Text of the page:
Russia Copes with Less Cash

Craig Pirrong has a stinging piece over at Seeking Alpha on all the upcoming nastiness he expects out of the economic crisis in Russia, beginning with the Sayano-Shushenskaya dam explosion to Gazprom’s disappointing first quarter results.  It’s good article (especially the sharp rebuke against bullish analysts predicting a Gazprom rally), but I think the eagerness to hold a parade over the collapse of the gas giant will only guarantee its next wave of revanchist corporate foreign policy strategy.  Gazprom has a lot of ways to still make money, and the full bore weight of the Kremlin helping it out.

In brief, Russia faces a yawning capital gap. The country has lived, after a fashion, on the Soviet inheritance, from huge hydro stations to massive gas fields. “Deferred maintenance” became a modus operandi. The Sayano-Shushenskaya disaster is just a vivid illustration of the consequences of this. It makes me wonder what the true rate of Russian growth in recent years would be, if the true depreciation/consumption of capital were taken into account. The country has consumed much of its seed corn.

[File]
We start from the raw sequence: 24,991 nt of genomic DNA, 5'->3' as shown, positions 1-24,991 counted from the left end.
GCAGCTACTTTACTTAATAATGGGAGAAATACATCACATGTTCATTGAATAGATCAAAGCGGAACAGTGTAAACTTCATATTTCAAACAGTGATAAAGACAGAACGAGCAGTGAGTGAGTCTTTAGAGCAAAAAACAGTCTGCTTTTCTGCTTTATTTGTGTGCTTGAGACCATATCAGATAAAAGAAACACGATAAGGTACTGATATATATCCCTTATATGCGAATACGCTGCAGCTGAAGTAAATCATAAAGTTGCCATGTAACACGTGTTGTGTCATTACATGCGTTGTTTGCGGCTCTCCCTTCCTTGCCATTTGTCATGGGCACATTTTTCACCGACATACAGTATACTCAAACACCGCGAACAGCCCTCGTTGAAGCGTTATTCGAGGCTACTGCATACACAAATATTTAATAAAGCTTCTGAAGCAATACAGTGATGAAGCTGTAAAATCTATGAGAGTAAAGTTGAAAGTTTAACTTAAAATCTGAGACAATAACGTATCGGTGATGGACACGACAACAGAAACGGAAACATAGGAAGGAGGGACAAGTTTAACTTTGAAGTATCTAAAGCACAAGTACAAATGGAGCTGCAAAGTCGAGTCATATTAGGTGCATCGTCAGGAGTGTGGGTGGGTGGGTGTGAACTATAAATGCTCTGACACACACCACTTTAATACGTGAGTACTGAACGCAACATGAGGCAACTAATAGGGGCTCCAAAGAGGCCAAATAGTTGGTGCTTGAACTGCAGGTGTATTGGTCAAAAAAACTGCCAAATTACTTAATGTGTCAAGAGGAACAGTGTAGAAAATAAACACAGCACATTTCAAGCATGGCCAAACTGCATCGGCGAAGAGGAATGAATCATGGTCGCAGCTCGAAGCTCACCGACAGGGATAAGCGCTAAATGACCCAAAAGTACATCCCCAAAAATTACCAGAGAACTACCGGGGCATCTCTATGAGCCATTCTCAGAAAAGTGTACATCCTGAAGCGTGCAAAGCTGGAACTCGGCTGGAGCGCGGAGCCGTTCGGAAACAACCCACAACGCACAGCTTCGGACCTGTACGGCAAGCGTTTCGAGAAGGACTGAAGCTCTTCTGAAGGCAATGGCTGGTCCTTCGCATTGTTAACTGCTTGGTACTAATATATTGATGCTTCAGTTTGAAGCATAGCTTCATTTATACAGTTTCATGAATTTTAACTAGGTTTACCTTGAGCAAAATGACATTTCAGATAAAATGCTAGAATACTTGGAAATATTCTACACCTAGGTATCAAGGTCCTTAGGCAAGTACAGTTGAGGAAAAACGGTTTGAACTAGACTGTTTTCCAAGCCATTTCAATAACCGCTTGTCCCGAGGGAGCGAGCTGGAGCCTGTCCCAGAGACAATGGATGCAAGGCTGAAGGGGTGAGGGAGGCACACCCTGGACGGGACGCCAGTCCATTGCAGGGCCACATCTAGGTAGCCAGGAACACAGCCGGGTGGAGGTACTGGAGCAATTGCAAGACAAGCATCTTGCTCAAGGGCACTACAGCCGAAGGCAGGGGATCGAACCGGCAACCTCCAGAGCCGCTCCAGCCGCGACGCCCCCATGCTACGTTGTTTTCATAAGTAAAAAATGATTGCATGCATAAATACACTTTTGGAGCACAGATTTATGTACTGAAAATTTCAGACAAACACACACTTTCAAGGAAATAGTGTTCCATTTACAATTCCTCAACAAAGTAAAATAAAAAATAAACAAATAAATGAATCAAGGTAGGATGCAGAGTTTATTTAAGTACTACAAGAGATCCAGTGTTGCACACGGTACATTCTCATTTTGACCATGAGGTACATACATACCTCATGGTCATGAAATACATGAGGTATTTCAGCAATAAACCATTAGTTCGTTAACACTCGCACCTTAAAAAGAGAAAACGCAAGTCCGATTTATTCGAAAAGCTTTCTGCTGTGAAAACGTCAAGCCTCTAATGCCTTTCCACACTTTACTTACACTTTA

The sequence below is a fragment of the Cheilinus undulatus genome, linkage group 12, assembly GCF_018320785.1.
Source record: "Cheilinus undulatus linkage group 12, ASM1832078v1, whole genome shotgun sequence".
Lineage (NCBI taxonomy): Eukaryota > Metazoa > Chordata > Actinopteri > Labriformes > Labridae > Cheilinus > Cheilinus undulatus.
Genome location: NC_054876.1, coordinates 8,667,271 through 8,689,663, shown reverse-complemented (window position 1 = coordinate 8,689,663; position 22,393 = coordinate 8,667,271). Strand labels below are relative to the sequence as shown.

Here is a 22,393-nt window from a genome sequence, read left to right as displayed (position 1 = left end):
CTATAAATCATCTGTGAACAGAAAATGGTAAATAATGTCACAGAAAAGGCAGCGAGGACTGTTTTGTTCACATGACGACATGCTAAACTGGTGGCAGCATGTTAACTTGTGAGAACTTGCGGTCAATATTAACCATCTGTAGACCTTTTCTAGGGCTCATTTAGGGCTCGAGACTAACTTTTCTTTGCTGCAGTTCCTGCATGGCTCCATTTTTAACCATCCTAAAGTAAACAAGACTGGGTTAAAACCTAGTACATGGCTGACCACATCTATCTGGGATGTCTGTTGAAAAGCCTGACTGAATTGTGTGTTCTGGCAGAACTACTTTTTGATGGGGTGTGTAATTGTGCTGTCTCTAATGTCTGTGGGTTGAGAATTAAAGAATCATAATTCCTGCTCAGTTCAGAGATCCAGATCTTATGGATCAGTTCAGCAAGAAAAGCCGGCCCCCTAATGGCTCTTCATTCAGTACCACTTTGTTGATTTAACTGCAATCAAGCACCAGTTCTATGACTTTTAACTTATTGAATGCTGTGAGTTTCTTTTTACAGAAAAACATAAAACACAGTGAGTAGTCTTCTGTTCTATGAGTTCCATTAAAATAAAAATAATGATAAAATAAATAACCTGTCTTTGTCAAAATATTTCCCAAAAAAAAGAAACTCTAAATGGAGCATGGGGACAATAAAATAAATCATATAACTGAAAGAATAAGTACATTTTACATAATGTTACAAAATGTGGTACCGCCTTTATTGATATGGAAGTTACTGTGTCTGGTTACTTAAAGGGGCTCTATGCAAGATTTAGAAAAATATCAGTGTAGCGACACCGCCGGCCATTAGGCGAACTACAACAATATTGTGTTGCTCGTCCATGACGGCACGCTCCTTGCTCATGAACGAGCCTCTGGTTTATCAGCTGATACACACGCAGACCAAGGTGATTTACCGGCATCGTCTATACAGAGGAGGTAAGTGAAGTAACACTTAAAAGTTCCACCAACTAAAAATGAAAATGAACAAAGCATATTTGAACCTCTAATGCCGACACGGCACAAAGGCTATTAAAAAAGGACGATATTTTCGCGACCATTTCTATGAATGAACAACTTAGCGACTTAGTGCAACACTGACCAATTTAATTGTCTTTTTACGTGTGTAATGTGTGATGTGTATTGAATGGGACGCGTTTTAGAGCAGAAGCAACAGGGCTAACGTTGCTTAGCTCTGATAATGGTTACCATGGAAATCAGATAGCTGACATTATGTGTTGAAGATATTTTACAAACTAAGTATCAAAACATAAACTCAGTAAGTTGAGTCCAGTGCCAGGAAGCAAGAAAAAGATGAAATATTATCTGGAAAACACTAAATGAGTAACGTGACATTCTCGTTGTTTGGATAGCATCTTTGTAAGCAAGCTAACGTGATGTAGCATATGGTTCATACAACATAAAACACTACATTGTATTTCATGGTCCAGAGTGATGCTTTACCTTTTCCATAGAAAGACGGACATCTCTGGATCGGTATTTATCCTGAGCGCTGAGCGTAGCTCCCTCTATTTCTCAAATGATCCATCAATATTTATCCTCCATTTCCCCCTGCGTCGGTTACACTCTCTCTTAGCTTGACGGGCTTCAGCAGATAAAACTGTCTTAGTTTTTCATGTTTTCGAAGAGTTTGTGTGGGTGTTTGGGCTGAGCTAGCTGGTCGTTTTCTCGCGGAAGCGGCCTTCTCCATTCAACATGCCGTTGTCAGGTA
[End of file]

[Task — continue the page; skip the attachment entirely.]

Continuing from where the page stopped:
The country’s major source of cash-the energy business-has lived off the Soviet inheritance as well, so Russia can’t look to that for succor; indeed, that sector needs a massive infusion of capital too. Foreign investors won’t step up. Compared to other countries, Russia invested relative little as fraction of its GDP even during the seven fat years.

So, no money: big problems.